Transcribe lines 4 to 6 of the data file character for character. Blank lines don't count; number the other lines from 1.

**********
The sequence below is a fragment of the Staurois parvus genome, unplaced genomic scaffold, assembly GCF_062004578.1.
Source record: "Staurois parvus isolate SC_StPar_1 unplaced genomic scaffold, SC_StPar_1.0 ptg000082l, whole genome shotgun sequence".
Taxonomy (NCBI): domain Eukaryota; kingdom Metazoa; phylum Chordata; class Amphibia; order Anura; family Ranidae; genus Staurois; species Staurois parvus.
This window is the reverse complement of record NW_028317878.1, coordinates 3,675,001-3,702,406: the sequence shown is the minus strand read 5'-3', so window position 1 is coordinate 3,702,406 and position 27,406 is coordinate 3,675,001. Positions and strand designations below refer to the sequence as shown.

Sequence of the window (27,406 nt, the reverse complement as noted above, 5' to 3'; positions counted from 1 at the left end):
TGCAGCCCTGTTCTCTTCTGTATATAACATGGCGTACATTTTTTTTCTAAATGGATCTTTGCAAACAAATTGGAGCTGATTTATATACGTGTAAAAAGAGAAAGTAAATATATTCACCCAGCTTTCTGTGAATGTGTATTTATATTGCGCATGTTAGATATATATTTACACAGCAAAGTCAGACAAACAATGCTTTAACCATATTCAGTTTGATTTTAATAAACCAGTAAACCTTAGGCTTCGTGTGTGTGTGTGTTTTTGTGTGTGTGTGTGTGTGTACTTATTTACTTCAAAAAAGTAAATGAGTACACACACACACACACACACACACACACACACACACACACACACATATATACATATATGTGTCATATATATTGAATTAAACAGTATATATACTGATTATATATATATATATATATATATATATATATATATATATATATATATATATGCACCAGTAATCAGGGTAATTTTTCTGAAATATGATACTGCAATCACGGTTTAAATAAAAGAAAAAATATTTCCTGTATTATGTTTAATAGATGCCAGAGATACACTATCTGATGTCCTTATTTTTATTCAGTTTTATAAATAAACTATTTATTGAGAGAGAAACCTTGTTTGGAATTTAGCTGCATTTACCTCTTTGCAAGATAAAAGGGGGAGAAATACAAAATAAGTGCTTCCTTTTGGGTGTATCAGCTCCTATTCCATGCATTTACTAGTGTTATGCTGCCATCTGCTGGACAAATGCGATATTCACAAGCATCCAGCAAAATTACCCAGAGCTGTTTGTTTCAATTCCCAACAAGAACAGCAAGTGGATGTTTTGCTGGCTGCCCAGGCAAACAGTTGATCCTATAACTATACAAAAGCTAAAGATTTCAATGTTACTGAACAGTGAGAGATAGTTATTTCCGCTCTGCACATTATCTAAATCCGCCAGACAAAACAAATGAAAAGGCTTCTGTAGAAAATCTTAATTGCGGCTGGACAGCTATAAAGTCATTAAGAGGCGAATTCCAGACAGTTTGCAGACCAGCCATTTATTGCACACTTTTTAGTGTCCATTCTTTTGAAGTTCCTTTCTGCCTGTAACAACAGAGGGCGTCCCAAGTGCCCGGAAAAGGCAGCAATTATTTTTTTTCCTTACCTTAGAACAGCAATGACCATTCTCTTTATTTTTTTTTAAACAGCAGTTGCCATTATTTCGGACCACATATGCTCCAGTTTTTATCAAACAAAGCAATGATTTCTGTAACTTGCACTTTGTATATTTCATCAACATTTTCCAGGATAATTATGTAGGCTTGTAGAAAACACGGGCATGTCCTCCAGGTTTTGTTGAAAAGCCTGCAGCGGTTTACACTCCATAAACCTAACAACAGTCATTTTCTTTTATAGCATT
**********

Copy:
This window is the reverse complement of record NW_028317878.1, coordinates 3,675,001-3,702,406: the sequence shown is the minus strand read 5'-3', so window position 1 is coordinate 3,702,406 and position 27,406 is coordinate 3,675,001. Positions and strand designations below refer to the sequence as shown.

Sequence of the window (27,406 nt, the reverse complement as noted above, 5' to 3'; positions counted from 1 at the left end):
TGCAGCCCTGTTCTCTTCTGTATATAACATGGCGTACATTTTTTTTCTAAATGGATCTTTGCAAACAAATTGGAGCTGATTTATATACGTGTAAAAAGAGAAAGTAAATATATTCACCCAGCTTTCTGTGAATGTGTATTTATATTGCGCATGTTAGATATATATTTACACAGCAAAGTCAGACAAACAATGCTTTAACCATATTCAGTTTGATTTTAATAAACCAGTAAACCTTAGGCTTCGTGTGTGTGTGTGTTTTTGTGTGTGTGTGTGTGTGTACTTATTTACTTCAAAAAAGTAAATGAGTACACACACACACACACACACACACACACACACACACACACACACATATATACATATATGTGTCATATATATTGAATTAAACAGTATATATACTGATTATATATATATATATATATATATATATATATATATATATATATATATATATGCACCAGTAATCAGGGTAATTTTTCTGAAATATGATACTGCAATCACGGTTTAAATAAAAGAAAAAATATTTCCTGTATTATGTTTAATAGATGCCAGAGATACACTATCTGATGTCCTTATTTTTATTCAGTTTTATAAATAAACTATTTATTGAGAGAGAAACCTTGTTTGGAATTTAGCTGCATTTACCTCTTTGCAAGATAAAAGGGGGAGAAATACAAAATAAGTGCTTCCTTTTGGGTGTATCAGCTCCTATTCCATGCATTTACTAGTGTTATGCTGCCATCTGCTGGACAAATGCGATATTCACAAGCATCCAGCAAAATTACCCAGAGCTGTTTGTTTCAATTCCCAACAAGAACAGCAAGTGGATGTTTTGCTGGCTGCCCAGGCAAACAGTTGATCCTATAACTATACAAAAGCTAAAGATTTCAATGTTACTGAACAGTGAGAGATAGTTATTTCCGCTCTGCACATTATCTAAATCCGCCAGACAAAACAAATGAAAAGGCTTCTGTAGAAAATCTTAATTGCGGCTGGACAGCTATAAAGTCATTAAGAGGCGAATTCCAGACAGTTTGCAGACCAGCCATTTATTGCACACTTTTTAGTGTCCATTCTTTTGAAGTTCCTTTCTGCCTGTAACAACAGAGGGCGTCCCAAGTGCCCGGAAAAGGCAGCAATTATTTTTTTTCCTTACCTTAGAACAGCAATGACCATTCTCTTTATTTTTTTTTAAACAGCAGTTGCCATTATTTCGGACCACATATGCTCCAGTTTTTATCAAACAAAGCAATGATTTCTGTAACTTGCACTTTGTATATTTCATCAACATTTTCCAGGATAATTATGTAGGCTTGTAGAAAACACGGGCATGTCCTCCAGGTTTTGTTGAAAAGCCTGCAGCGGTTTACACTCCATAAACCTAACAACAGTCATTTTCTTTTATAGCATT